Quality Elder Care: the Coming Challenges

In Executive Leadership, Healthcare, Human Capital Trends, Operational Excellence, Published articles or white papers on December 14, 2010 at 5:40 pm

Excerpts and Quotes from a 2010 article in Billians Healthdata that I was quoted in:
Jennifer Dennard, E-Media Marketing Specialist October 2010
Much has been written about the expected “silver tsunami” of senior citizens that will soon reach an age that often necessitates long-term care. The number of people 65 and over already hit the half-billion mark in 2008. That same population will soon outnumber children aged 5 and younger for the first time in history, according to the U.S. Census Bureau. Long-term care facilities are therefore facing a triple challenge of:
preparing for this record number of new patients;
maintaining and improving quality of care while facing staffing and financial challenges; and
adjusting to the impact of IT and other mandates resulting from healthcare reform.
Marc Herrera, Vice President of Skilled Nursing Administration and Risk Management at Southern California Presbyterian Homes (SCPH), which oversees five-star-rated, Glendale, Calif.-based Windsor Manor, sees things a little differently.

“Quite honestly, we are not in a good position to prepare for the influx of people forecasted to need long-term care services in the future because of the lack of capital and what appears to be a reducing number of people able to pay … [our annual] cost,” explains Herrera. “There is also a well-documented shortage of key personnel including administrators, directors of nursing and doctors.”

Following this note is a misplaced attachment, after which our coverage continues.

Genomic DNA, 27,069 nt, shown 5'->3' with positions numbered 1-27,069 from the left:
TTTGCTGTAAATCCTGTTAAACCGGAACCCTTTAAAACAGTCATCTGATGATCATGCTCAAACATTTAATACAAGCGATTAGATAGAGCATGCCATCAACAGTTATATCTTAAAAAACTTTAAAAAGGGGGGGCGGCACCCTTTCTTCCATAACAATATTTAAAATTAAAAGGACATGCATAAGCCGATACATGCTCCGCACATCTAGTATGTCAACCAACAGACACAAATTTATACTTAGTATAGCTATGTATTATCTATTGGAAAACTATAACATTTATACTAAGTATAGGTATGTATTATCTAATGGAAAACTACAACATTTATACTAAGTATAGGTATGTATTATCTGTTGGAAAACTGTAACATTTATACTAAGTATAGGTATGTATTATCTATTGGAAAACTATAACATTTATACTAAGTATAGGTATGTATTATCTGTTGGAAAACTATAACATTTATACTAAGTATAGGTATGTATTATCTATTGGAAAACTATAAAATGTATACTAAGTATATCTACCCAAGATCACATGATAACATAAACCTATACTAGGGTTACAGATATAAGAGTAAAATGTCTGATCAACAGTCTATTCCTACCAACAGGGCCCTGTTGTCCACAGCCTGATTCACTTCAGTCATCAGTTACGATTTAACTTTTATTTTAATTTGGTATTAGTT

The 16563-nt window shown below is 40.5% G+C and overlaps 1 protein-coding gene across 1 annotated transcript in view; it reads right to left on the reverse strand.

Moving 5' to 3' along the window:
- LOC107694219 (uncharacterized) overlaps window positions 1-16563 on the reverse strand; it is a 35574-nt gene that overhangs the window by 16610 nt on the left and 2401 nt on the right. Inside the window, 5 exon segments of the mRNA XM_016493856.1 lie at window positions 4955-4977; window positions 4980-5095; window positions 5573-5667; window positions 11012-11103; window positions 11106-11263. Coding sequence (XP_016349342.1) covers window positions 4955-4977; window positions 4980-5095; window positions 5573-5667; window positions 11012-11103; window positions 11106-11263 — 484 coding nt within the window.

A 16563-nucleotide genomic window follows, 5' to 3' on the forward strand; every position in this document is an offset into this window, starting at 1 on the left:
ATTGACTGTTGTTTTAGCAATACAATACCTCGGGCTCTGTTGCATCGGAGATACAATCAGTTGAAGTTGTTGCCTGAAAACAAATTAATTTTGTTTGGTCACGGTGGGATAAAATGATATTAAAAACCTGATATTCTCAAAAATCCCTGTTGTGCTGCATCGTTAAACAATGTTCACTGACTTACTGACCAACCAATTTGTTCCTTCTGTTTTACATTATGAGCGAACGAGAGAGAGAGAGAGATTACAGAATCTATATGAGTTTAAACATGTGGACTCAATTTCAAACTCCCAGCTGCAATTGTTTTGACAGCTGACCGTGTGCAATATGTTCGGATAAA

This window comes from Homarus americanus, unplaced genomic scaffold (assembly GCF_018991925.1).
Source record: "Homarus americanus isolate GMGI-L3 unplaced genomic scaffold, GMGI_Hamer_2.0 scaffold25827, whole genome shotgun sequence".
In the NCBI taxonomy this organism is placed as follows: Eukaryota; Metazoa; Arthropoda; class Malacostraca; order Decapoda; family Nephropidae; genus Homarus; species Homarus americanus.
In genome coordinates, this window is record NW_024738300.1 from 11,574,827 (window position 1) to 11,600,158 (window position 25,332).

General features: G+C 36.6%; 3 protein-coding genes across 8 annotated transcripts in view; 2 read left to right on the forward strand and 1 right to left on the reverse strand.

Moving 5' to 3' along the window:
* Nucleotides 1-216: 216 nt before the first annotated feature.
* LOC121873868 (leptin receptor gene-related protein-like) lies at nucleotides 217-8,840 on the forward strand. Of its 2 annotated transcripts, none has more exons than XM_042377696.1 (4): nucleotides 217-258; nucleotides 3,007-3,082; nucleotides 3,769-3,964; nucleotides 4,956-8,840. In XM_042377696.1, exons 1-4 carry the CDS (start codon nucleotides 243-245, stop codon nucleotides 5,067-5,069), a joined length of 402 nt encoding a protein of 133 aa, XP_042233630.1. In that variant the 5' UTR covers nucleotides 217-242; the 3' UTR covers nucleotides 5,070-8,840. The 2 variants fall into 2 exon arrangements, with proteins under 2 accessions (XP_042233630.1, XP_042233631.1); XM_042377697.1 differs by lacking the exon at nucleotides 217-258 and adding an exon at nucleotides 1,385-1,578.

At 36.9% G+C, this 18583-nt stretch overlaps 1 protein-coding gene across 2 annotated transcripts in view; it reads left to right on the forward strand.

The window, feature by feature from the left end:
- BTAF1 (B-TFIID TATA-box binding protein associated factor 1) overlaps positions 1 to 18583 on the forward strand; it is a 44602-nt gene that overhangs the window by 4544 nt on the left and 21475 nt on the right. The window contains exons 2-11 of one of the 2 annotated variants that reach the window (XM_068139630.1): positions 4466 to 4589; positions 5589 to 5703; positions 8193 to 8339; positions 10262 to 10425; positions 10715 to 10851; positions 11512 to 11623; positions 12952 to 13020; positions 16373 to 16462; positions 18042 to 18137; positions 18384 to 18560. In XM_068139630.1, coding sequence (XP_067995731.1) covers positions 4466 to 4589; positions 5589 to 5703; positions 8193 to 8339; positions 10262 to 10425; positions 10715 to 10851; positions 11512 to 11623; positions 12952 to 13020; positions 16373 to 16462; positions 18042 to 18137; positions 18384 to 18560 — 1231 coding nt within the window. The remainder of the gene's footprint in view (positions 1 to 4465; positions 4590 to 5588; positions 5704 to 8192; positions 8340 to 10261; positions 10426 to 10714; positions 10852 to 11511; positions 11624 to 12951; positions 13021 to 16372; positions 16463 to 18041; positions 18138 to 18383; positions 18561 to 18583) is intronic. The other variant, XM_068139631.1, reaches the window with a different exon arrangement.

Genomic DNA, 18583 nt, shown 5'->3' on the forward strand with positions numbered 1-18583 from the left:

“Improvement in recruiting and retention are critical to future success,” says Brian Hudson, Senior Vice President at Avant Healthcare Professionals, a healthcare staffing company that provides professionals to long-term care facilities in 25 states. “This includes improving the quality and quantity of basic education and training; increasing financial incentives; improving the work environment; and employing progressive strategies to develop a robust healthcare workforce, which includes transitioning workers from other industries, and employing internationally trained healthcare professionals.”
“Nursing home care is predominantly a Medicaid-reimbursed program that does not adequately compensate for the true costs of care,” Herrera says. “The private pay population has been shifting to assisted living care for years. Healthcare reform will further incentivize payment to long-term care, but we are not seeing it yet.”

Hudson adds that “the challenges that assisted living facilities are faced with is the uncertainty of reforms and how they will impact profitability.”


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